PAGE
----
A prerequisite for a redundancy is that there should be a termination of the worker’s employment by an employer. In Mrs. Wood’s case there was no such termination. Her decision to resign in company with her husband before the notice of redundancy had run its full course meant that she pre-empted any termination which might have arisen as a result of her position becoming superfluous.
The appellant submitted that there had been no dismissal of Mrs. Wood. This is accepted.
The Tribunal made a further error in finding that the position was not genuinely redundant. Again, returning to the definition, it is enough that the position sought by the worker is, or will become superfluous to the needs of the employer. The evidence is that the position was expected to (and indeed did) become redundant at some stage.
The Court went on to deal with the Tribunal’s finding that Mrs. Wood had not been treated in a fair and reasonable manner. The Court said this:
It is regrettable that Mrs. Wood was not involved in those discussions and the club did not keep her directly informed of developments after her notice of redundancy was given in July. Not having seen and heard the witnesses, the finding in relation to this matter is not one that can be lightly upset. However, from the transcript of evidence it is clear that Mrs. Wood had discussed the matter with her husband, that she made the conscious decision to resign early from her position before taking up the offer in the notice of redundancy to apply for any positions which would be advertised.
It is accepted for the appellant that appeals to this Court from the Employment Court are confined to matters of law: s 135 Employment Contracts Act 1991. It is submitted, however, that the Employment Court overlooked the requirements and limitations of its appellate role and misdirected itself in law or misunderstood or misapplied the law in respect of whether Mrs. Wood had been dismissed. In addition, it is said the Employment Court failed to give adequate reasons for departing from the Tribunal’s findings.
It is submitted for Mrs. Wood that on a proper analysis the Tribunal’s findings in relation to the dismissal could not be held on appeal to be wrong and that in finding that Mrs. Wood had been dismissed the Tribunal reached a conclusion that was open to it on the evidence. The finding, it is said, was based upon the advantage the Tribunal had in hearing and assessing the witnesses and was a finding with which the Employment Court could not realistically and should not have interfered. It is submitted that the Court’s approach was contrary to principle and that there was no justification for the Court to reverse the Tribunal.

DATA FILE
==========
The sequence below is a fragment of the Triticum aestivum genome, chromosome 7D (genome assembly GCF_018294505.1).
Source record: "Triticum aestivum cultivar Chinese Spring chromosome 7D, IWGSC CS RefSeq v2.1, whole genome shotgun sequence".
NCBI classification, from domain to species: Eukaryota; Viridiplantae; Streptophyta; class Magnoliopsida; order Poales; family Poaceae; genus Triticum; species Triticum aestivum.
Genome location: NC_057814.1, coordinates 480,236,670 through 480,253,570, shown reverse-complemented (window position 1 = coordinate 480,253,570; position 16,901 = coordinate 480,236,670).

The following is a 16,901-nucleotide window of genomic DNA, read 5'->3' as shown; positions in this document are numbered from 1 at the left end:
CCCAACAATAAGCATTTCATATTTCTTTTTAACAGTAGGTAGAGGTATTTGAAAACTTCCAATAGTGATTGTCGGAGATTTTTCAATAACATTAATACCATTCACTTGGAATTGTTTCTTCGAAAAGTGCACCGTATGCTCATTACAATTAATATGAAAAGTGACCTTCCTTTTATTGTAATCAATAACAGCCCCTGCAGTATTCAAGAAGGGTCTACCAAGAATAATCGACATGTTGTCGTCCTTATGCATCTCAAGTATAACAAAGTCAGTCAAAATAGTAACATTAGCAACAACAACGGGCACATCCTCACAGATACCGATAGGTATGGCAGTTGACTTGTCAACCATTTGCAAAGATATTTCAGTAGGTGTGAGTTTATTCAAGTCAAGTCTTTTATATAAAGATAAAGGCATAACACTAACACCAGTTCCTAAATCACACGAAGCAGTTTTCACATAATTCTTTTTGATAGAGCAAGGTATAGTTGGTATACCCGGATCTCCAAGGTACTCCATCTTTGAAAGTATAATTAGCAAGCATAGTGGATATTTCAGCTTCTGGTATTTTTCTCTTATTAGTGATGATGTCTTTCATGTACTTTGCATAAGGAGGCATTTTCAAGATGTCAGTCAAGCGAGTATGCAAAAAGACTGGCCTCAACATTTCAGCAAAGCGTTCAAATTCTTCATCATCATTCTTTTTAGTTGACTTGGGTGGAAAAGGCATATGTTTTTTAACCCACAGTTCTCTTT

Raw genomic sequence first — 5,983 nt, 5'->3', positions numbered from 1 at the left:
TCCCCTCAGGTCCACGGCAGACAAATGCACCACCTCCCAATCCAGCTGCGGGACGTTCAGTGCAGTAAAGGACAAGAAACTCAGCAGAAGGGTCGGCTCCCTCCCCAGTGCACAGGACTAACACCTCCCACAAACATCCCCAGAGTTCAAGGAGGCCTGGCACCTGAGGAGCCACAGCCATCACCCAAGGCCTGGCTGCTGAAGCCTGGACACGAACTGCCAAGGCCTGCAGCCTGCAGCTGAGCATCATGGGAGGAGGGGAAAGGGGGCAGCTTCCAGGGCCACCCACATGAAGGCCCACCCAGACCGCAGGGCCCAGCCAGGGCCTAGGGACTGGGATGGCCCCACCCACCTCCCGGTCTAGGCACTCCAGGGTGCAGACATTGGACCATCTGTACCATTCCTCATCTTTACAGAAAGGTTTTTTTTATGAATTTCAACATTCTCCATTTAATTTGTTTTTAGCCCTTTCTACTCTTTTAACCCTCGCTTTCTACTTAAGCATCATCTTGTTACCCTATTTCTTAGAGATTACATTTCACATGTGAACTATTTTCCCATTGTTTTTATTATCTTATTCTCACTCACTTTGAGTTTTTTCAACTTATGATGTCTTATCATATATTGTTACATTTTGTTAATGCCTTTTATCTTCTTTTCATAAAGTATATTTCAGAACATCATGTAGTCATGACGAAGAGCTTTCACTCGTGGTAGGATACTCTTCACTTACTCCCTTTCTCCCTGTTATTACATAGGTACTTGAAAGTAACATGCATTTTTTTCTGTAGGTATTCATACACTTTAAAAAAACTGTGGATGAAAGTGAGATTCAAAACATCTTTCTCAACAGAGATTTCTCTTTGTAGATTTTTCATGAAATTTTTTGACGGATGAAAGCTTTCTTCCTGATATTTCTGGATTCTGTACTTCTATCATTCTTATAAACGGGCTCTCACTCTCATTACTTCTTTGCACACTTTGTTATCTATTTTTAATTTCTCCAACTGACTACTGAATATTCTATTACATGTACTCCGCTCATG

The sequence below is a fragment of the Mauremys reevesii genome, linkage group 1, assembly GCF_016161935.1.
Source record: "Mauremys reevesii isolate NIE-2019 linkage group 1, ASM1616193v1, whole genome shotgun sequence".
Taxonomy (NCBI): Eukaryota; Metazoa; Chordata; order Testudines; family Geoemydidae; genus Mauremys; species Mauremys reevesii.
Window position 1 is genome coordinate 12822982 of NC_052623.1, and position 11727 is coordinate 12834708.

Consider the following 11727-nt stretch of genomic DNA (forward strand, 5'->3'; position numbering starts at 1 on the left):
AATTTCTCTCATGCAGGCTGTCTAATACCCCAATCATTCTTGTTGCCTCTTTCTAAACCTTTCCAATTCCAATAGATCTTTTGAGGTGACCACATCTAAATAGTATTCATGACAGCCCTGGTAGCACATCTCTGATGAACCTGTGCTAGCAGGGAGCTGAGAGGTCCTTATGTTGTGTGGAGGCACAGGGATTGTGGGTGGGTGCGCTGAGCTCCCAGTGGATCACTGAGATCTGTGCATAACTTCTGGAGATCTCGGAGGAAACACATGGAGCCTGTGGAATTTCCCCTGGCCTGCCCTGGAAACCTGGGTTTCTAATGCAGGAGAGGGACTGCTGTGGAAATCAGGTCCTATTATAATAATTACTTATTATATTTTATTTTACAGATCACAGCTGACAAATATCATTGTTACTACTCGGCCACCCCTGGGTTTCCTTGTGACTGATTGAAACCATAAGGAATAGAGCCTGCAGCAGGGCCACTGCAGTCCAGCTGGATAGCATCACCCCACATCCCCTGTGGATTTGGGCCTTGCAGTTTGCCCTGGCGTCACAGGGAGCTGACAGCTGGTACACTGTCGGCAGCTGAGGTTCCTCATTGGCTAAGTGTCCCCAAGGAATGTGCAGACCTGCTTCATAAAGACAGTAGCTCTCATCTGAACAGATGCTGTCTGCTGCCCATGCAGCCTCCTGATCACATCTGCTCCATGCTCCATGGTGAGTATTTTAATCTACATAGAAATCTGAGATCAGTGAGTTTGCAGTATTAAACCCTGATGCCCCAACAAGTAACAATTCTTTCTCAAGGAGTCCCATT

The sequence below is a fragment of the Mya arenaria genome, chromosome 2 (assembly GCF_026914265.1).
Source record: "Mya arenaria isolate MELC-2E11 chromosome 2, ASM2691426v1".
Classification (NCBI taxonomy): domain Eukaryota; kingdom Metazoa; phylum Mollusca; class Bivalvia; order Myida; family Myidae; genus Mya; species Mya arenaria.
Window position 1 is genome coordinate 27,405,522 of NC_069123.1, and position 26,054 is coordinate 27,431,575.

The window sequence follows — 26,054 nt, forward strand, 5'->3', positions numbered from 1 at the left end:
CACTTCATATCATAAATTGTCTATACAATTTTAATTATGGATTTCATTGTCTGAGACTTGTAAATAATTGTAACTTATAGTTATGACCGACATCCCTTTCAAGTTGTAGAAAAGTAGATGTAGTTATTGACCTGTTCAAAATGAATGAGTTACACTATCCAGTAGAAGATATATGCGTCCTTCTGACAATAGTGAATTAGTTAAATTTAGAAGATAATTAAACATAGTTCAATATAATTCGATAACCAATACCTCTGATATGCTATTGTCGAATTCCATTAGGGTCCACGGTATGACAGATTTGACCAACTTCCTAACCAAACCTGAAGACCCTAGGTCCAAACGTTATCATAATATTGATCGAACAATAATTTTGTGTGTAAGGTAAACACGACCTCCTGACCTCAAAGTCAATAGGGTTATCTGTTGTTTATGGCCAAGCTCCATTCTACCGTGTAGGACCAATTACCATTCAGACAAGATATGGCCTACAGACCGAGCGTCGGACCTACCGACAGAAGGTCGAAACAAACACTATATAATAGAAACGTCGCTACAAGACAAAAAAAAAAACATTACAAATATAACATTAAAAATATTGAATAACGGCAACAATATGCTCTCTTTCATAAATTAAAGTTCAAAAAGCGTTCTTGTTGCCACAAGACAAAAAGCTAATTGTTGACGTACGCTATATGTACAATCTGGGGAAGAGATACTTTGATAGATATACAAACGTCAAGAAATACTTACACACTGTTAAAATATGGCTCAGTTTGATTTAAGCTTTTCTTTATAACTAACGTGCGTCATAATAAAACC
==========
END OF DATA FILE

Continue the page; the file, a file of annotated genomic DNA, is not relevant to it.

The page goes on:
The Club supports the judgment under appeal and attacks the decision of the Tribunal. It says that Mrs. Wood was not dismissed by the Club when she left on 20 September 1996.
The Club further submits that the Court was correct in its conclusion that in July 1996 Mrs. Wood’s position "will become superfluous". It is said for the Club that the letter of 24 July 1996 merely constituted a notice of possible redundancy and that there had been no dismissal prior to Mrs. Wood resigning through her husband on 9 or 10 September 1996.
The Club’s submissions also analysed and criticised the decision of the Tribunal in greater detail than that entered into by the Court.
Has Any Error of Law on the Part of the Employment Court Been Identified?
We have great difficulty in identifying any error of law on the part of the Employment Court. The submissions for Mrs. Wood make no criticism whatever of the Court’s findings of law. Indeed, they are accepted. What is said is rather that the Court failed to fulfil its proper appellate role and failed to articulate reasons for departing from the decisions of the Tribunal which had heard and seen the witnesses.
The problem for Mrs. Wood is that the Court found, as it was entitled to do, that the Tribunal had not correctly applied the law in respect of termination and in relation to redundancy. Mrs. Wood’s submissions do not challenge the Court’s approach to that law. Thus the position is reached that the Employment Court was entitled to make its own findings on the evidence as to whether the Club had in fact terminated Mrs. Wood’s employment rather than consider the findings of the Tribunal.
The Employment Court gave clear reasons for approaching the questions anew and in formulating them in the proper order adopted by it. It did not have to give reasons for setting aside the Tribunal’s decision because it approached the issues on a different basis. It said that the Tribunal was wrong in law, and there has been no challenge to that.
This is not a case where the Tribunal’s decision can be defended upon the basis that the Tribunal was determining any crucial issues of credibility. On the critical issue of when it is said the Club dismissed Mrs. Wood from her employment, there is no finding of fact at all. It appears to be implicit in the decision of the Tribunal that she must necessarily have been dismissed when her husband was dismissed, but, as already recorded, there is no evidence of this. It may have been Mr. Wood’s understanding, but as at 6 September 1996 he was not the agent of his wife. At that time, on the evidence generally, it could well have been the case that employment would have been available for his wife, notwithstanding that none was available for him.